Stabilized Nanofluids for Enhanced Combustion Energy

Advanced Cooling Technologies, Inc. utilized the plasma enhanced chemical vapor deposition (PECVD) technique to stabilize (from agglomeration) and passivate (from oxidation) aluminum nanoparticles for dispersion into liquid fuels.  Aluminum has a higher enthalpy of combustion than liquid hydrocarbon fuels.  Thus, dispersing small quantities of aluminum nanoparticles in fuel will increase the enthalpy of combustion of the nanofuel.

However, aluminum quickly forms an aluminum oxide layer in the presence of oxygen, which does not provide any benefits during combustion.  The aluminum needs stabilization from agglomeration and passivation from oxidation in order to utilize the benefits of adding aluminum nanoparticles to the fuel.  Dispersing PECVD coated aluminum nanoparticles at 3.0% by volume in RP-2 fuel exhibited a 0.9% increase in the volumetric enthalpy of combustion (i.e. energy density) compared to baseline RP-2 fuel.  Furthermore, uncoated aluminum nanoparticles at equivalent concentration exhibited marginal improvement indicating depletion of the aluminum by oxidation.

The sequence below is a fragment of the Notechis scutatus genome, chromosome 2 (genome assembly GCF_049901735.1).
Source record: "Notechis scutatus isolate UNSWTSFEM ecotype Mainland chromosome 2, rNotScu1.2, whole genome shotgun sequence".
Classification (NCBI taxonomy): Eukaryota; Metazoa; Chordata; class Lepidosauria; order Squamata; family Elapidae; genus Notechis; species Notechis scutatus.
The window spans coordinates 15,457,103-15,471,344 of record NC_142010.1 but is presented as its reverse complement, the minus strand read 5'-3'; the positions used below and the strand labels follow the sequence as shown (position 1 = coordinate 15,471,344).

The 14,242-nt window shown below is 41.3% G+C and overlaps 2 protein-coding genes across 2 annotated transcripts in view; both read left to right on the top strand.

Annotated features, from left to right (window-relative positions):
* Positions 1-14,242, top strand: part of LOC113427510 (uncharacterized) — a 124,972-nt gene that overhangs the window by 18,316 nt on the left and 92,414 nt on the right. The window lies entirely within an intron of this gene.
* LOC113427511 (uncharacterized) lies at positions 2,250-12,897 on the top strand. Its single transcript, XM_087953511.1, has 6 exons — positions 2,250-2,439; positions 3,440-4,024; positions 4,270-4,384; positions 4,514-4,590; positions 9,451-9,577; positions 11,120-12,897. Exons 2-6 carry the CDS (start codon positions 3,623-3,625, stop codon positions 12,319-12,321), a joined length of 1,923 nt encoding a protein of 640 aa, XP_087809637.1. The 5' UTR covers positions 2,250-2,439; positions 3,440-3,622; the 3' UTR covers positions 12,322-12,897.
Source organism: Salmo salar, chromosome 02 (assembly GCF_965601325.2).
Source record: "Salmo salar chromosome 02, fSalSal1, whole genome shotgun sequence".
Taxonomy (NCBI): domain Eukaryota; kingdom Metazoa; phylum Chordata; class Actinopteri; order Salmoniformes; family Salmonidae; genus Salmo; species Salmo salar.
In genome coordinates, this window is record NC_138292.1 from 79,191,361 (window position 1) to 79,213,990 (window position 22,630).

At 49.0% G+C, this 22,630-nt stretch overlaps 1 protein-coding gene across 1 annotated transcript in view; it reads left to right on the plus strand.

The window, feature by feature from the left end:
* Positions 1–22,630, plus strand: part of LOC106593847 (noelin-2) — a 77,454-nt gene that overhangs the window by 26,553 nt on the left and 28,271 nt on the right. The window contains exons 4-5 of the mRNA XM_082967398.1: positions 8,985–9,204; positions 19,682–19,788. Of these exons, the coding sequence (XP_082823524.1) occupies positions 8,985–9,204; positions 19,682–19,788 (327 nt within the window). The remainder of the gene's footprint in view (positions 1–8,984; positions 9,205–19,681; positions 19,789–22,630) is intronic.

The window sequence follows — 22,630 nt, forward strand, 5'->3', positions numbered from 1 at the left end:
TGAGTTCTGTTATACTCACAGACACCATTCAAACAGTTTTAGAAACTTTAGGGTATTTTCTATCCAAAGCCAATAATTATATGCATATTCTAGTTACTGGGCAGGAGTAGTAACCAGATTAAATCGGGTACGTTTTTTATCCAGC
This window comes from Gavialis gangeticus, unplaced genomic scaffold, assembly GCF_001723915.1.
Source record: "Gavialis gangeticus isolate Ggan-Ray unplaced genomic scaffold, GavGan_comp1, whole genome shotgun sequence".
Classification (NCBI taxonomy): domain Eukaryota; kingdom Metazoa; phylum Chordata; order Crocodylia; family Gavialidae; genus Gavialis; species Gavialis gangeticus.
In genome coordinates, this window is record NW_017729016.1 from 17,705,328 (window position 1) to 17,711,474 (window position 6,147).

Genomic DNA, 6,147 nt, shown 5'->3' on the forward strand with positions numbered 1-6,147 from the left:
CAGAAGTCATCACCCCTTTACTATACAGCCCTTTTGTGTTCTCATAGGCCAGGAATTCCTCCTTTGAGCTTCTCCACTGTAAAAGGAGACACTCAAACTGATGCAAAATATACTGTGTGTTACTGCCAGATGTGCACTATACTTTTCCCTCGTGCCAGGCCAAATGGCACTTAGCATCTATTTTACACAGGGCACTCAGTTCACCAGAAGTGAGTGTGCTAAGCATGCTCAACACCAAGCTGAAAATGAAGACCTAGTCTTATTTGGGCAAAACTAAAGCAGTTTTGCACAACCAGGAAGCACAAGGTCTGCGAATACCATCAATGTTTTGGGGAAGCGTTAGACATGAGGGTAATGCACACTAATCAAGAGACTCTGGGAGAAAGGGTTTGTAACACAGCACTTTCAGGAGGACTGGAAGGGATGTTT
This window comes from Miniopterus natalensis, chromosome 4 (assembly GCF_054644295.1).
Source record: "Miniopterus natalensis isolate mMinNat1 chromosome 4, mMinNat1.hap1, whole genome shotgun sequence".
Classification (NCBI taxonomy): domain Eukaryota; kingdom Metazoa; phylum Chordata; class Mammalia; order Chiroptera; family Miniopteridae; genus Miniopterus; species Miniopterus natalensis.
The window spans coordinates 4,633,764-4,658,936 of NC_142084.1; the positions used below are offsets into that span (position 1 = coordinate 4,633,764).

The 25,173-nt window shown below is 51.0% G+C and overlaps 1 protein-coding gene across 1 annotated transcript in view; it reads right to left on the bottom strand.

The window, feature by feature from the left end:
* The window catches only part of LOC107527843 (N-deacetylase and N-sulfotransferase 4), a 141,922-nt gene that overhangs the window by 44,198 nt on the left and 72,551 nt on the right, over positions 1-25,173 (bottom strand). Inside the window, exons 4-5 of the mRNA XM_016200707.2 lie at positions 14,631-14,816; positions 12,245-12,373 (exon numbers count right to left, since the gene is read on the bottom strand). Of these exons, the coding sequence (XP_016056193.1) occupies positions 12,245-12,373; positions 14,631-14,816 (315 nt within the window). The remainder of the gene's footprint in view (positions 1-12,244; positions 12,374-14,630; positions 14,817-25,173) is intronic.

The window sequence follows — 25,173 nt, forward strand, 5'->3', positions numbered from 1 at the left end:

Figure 1.  Adding 3% aluminum nanoparticles by volume increased the volumetric enthalpy of combustion by 0.9% compared with the baseline fuel.

Figure 1. Adding 3% aluminum nanoparticles by volume increased the volumetric enthalpy of combustion by 0.9% compared with the baseline fuel.

Particle size analysis of the nanofuel with PECVD coated and uncoated aluminum nanoparticles dispersed in RP-2 fuel, respectively, was conducted after initial dispersion and was repeated after one month of storage before and after sonicating; ss Figure 2.  At initial dispersion, the PECVD coated nanoparticles exhibited a median particle size that was approximately 1/3rd of the uncoated counterpart.  After one month, the median particle size increased, but after sonication, reduced to the original particle size.  However, the uncoated aluminum nanoparticles were unable to be re-dispersed indicating irreversible agglomeration.

Figure 2.  Particle size analysis of the nanofuels showed that untreated nanoparticles undergo irreversible agglomeration during storage, while the PECVD coated particles can easily be dispersed.

Figure 2. Particle size analysis of the nanofuels showed that untreated nanoparticles undergo irreversible agglomeration during storage, while the PECVD coated particles can easily be dispersed.

 

If you are interested in learning more about ACT’s nanofuels with enhanced energy density, please contact ACT today.